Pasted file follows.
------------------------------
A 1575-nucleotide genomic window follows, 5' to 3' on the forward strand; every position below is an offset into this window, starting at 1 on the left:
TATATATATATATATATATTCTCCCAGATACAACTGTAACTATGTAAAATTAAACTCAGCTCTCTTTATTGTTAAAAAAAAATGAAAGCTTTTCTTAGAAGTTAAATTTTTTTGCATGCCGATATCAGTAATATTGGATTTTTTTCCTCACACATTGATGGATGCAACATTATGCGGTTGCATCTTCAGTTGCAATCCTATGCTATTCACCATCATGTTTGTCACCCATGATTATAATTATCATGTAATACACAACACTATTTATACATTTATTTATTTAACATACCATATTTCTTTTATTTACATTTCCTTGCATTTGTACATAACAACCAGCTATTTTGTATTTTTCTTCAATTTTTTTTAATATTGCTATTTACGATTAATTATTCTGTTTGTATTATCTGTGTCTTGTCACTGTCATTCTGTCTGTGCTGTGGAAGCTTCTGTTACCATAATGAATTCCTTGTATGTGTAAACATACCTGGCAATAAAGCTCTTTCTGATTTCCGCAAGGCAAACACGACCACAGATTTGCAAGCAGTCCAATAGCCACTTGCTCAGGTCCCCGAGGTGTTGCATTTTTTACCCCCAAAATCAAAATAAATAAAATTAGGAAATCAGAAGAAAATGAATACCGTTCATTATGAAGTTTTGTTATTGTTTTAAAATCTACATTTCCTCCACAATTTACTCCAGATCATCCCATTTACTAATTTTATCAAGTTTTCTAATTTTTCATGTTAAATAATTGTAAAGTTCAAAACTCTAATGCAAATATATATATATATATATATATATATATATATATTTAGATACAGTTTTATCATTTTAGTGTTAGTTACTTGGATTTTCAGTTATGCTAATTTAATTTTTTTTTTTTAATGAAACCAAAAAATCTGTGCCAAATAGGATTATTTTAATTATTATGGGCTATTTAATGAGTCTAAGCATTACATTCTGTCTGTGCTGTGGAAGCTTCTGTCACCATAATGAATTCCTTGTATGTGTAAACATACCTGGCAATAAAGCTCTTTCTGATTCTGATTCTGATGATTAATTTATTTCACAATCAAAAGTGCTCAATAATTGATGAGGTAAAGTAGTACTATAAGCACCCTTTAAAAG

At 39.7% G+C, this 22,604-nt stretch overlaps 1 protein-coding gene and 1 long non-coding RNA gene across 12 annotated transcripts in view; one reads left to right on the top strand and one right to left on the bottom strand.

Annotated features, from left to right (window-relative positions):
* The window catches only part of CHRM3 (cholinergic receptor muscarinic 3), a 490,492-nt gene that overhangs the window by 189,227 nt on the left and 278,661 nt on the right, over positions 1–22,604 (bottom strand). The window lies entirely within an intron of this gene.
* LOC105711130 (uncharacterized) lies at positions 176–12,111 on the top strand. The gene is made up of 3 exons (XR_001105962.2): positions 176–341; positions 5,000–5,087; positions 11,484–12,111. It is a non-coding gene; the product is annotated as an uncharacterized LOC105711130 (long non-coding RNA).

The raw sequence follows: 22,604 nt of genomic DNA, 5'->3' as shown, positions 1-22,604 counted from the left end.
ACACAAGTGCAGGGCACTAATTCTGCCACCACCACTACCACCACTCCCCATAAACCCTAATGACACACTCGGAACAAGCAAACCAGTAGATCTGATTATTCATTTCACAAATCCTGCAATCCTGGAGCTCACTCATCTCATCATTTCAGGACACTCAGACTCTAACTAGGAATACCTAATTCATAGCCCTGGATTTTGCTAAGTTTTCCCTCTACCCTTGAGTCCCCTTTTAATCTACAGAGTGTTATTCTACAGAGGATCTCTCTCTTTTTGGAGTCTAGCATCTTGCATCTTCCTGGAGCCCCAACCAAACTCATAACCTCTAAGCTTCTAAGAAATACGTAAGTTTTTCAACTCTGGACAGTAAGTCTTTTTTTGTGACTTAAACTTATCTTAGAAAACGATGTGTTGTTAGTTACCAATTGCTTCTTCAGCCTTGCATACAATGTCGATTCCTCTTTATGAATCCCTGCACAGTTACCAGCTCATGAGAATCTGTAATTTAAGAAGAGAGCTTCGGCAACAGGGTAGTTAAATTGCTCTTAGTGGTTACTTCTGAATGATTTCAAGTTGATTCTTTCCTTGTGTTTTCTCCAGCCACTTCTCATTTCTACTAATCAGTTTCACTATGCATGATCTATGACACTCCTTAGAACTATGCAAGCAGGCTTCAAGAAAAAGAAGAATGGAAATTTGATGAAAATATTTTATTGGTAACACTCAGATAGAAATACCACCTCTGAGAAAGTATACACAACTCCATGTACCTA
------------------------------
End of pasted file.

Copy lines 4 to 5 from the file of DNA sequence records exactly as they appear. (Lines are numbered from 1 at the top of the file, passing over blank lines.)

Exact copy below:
Annotated features, from left to right (window-relative positions):
* The window catches only part of CHRM3 (cholinergic receptor muscarinic 3), a 490,492-nt gene that overhangs the window by 189,227 nt on the left and 278,661 nt on the right, over positions 1–22,604 (bottom strand). The window lies entirely within an intron of this gene.